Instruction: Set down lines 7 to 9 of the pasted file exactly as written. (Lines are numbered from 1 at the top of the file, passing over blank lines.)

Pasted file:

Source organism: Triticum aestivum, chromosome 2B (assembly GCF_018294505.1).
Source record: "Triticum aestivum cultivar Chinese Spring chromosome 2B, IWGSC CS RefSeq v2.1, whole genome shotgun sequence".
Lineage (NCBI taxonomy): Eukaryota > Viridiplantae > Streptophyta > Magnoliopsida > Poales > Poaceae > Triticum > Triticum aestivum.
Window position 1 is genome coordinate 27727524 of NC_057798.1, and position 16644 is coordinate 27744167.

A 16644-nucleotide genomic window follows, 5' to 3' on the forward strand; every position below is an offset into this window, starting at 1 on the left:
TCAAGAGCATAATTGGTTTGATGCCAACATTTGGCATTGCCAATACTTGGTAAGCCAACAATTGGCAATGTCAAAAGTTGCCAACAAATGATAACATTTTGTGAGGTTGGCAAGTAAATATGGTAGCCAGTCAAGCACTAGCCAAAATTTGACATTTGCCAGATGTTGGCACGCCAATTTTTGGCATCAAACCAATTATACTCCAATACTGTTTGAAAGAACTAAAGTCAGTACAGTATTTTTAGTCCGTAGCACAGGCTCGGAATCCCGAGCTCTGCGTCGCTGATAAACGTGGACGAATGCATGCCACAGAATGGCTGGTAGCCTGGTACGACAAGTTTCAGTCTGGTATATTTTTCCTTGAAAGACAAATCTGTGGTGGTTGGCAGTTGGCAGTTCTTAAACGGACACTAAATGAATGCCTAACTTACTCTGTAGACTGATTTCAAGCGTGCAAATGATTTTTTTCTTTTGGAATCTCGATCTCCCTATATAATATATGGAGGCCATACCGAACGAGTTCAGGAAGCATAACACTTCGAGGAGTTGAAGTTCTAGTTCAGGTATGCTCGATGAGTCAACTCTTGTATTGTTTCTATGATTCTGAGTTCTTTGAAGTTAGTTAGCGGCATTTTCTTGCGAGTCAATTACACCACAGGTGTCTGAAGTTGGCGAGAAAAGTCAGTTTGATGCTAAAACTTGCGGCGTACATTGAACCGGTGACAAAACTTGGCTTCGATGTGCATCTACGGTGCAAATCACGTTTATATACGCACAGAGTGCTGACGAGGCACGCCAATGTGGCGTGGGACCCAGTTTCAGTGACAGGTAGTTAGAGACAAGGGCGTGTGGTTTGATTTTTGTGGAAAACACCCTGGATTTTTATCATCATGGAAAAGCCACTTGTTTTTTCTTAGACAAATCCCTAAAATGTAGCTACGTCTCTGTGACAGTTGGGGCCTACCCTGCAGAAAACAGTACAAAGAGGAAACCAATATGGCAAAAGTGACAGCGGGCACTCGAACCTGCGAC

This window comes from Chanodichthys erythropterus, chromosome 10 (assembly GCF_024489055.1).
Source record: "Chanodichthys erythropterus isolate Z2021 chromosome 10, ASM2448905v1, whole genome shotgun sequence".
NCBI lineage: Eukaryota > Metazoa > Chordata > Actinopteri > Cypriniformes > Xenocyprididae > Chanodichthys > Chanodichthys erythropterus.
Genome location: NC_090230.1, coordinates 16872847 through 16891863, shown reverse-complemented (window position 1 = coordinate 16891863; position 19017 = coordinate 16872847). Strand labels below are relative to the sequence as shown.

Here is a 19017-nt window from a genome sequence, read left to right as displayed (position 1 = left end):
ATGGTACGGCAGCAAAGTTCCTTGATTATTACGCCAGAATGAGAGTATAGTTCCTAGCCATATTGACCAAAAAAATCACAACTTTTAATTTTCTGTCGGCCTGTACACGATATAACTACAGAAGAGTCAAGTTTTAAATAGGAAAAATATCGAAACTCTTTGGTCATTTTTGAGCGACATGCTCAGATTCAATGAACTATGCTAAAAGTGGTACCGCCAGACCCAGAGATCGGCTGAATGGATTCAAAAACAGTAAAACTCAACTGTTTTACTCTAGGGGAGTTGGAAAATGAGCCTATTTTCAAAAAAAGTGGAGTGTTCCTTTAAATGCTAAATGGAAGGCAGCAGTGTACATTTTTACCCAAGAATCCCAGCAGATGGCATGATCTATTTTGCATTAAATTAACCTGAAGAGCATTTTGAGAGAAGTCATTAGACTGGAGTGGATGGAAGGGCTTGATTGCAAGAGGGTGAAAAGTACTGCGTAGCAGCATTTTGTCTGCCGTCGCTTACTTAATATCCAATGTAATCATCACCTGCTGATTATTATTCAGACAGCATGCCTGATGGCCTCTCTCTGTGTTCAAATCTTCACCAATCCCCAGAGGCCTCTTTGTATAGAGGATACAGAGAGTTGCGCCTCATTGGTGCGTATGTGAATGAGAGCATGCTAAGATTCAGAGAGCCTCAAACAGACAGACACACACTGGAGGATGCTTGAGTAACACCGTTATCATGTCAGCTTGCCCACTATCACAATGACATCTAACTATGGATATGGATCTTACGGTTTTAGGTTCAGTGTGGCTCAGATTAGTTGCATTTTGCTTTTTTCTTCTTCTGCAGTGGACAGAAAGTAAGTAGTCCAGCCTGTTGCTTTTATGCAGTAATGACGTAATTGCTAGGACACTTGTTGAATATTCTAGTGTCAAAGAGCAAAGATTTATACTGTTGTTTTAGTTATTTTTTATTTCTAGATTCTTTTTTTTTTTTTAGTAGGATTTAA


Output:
This window comes from Chanodichthys erythropterus, chromosome 10 (assembly GCF_024489055.1).
Source record: "Chanodichthys erythropterus isolate Z2021 chromosome 10, ASM2448905v1, whole genome shotgun sequence".
NCBI lineage: Eukaryota > Metazoa > Chordata > Actinopteri > Cypriniformes > Xenocyprididae > Chanodichthys > Chanodichthys erythropterus.